130 Elektra

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130 Elektra is a very big farther main belt asteroid. It was found by C. H. F. Peters on February 17, 1873 and named after Electra, an avenger in Greek mythology.

Its spectrum is of the G type, so it is probably made up like Ceres. Spectral signatures of organic compounds have been seen on Elektra's surface [1]

Recent optical sightings have found a moon (see below). Using its orbit, Elektra's mass can be found more correctly. The value of 1.3×1019 kg indicates an unusually high density (for asteroids) of 3.8 ± 0.3 g/cm³. Optical sightings have also determined that Elektra's shape is quite non-spherical, as well as giving indications of albedo differences of 5-15% on its surface.[2]

Moon (S/2003 (130) 1)[change | change source]

In 2003, a small moon of Elektra was detected using the Keck II telescope. The diameter of the moon is 4 km and it orbits at a distance of about 1170 km. The moon has been given the provisional designation S/2003 (130) 1. Due to only a few sightings to date, its orbit is still not well known [3]

S/2003 (130) 1
Discovery and designation [4]
Discovered by W. J. Merline, P. M. Tamblyn,
C. Dumas, L. M. Close,
C. R. Chapman, and F. Menard
Discovery date 15 August, 2003
Names
Category Main belt
Orbit [3]
Longest distance from the center of its orbital path
("semi-major axis")
1252 ± 30 km
How long it takes to complete an orbit 3.92 ± 0.03 d
Average speed 23 m/s
Angle above the reference plane
("inclination")
uncertain
What it orbits 130 Elektra
Size and other qualities
Measurements 6 ± 2 km [2]
Mass ~4×1014 kg [5]
Escape velocity ~ 4 m/s
True brightness
("absolute magnitude")
14.5[2]
130 Elektra
Discovery and designation [6]
Discovered by Christian Heinrich Friedrich Peters
Discovery date February 17, 1873
Names
Other names  
Category Main belt
Orbit [7]
Reference date December 31, 2006 (JD 2454100.5)
Longest distance from the Sun 565.778 Gm (3.782 AU)
Shortest distance from the Sun 369.263 Gm (2.468 AU)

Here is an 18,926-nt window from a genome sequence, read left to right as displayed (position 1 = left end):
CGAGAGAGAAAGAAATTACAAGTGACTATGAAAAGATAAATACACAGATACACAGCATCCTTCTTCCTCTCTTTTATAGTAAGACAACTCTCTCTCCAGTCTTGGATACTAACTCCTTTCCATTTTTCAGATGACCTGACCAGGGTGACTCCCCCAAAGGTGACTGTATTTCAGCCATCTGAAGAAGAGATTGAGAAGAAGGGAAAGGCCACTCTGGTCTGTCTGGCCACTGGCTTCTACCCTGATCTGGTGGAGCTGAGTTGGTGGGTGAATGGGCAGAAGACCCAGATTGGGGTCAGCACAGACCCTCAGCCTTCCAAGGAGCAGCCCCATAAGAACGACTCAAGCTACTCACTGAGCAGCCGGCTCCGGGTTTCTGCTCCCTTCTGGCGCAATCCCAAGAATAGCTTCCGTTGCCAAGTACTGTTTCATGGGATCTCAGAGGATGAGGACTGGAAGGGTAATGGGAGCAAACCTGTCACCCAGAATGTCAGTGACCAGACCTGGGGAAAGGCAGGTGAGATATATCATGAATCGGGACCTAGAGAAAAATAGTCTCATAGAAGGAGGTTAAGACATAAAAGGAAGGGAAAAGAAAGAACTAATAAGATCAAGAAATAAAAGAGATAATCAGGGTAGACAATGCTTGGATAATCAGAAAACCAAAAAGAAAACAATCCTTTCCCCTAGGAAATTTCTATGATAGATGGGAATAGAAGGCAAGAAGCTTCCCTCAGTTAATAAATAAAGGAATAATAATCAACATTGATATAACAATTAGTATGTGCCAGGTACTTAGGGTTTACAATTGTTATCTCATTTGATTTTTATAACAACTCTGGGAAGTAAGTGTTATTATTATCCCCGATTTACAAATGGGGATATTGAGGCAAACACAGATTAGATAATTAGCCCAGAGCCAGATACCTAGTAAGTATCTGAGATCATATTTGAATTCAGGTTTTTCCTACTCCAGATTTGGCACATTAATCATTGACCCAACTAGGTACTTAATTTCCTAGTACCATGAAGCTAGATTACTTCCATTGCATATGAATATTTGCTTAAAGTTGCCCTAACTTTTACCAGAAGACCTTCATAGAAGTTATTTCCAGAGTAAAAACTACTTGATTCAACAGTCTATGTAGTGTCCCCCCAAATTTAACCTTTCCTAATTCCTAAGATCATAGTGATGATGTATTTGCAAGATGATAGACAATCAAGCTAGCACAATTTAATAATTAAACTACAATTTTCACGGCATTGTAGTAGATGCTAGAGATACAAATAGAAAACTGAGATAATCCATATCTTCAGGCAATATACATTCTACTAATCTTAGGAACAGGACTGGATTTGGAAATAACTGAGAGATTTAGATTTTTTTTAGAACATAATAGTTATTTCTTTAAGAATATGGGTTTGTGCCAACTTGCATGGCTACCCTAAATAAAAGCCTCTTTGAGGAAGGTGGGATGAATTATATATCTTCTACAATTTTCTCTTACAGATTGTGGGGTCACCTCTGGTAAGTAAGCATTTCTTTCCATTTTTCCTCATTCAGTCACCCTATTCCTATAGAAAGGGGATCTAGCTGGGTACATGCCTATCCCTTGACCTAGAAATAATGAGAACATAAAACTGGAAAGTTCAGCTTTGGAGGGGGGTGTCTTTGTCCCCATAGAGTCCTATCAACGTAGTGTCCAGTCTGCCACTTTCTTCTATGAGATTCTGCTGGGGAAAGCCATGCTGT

Longest distance from the center of its orbital path
("semi-major axis")
467.521 Gm (3.125 AU)
How long it takes to complete an orbit 2017.954 d (5.52 a)
Average speed 16.66 km/s
Mean anomaly 225.604°
Angle above the reference plane
("inclination")
22.838°
Natural things which orbit it S/2003 (130) 1
Size and other qualities
Measurements 215×155 ± 12 km[8][9][10][11]
Mass 1.28±0.10×1019 kg [12][13]
Average density 3.8 ± 0.3 g/cm³ [3]
Surface gravity 0.07 m/s²[14]
Escape velocity 0.13 km/s[14]
Angle at which it turns
(in relation to its orbit)
157°
How much light it reflects 0.076 ± 0.011 [15]
Surface temp. Min. Avg. Max.
Kelvin ~157 251
Celsius -23°
Spectral type G [16]
True brightness
("absolute magnitude")
7.12 [9]

References[change | change source]

  1. D.P. Cruikshank and R.H. Brown (1987). "Organic Matter on Asteroid 130 Elektra". Science 238: 183. http://adsabs.harvard.edu/cgi-bin/nph-bib_query?bibcode=1987Sci...238..183C&db_key=AST&data_type=HTML&format=&high=444b66a47d14088.
  2. 2.0 2.1 2.2 F. Marchis (2006). "Shape, size and multiplicity of main-belt asteroids I. Keck Adaptive Optics survey". Icarus 185 (1): 39–63. doi:10.1016/j.icarus.2006.06.001. PMC 2600456. PMID 19081813.
  3. 3.0 3.1 3.2 130 Elektra and S/2003 (130) 1, orbit data website maintained by F. Marchis. Archived 16 January 2010 at WebCite
  4. IAUC 8183[dead link]
  5. Assuming a similar density to the primary.
  6. Discovery Circumstances: Numbered Minor Planets, Minor Planet Centre Archived 20 June 2007 at WebCite
  7. ASTORB orbital elements database, Lowell Observatory
  8. Based in IRAS mean diameter of 182±12 km, a/b ratio of 1.4 as per the following references
  9. 9.0 9.1 Supplemental IRAS Minor Planet Survey Archived 17 January 2010 at WebCite
  10. PDS node spin vector database (in particular, the synthetic compiled value of a/b=1.4). Archived 17 January 2010 at WebCite
  11. (130) Elektra and S/2003 (130) 1, at Johnston's archive (maintained by W. R. Johnston). Archived 26 May 2011 at WebCite
  12. 130 Elektra and S/2003 (130) 1, F. Marchis Archived 16 January 2010 at WebCite
  13. Error estimate derived from consideration of M \propto a^3/P^2 and given errors in a and P. See propagation of uncertainty.
  14. 14.0 14.1 On the extremities of the long axis.
  15. Supplemental IRAS minor planet survey Archived 17 January 2010 at WebCite
  16. PDS node taxonomy database Archived 16 January 2010 at WebCite

Other websites[change | change source]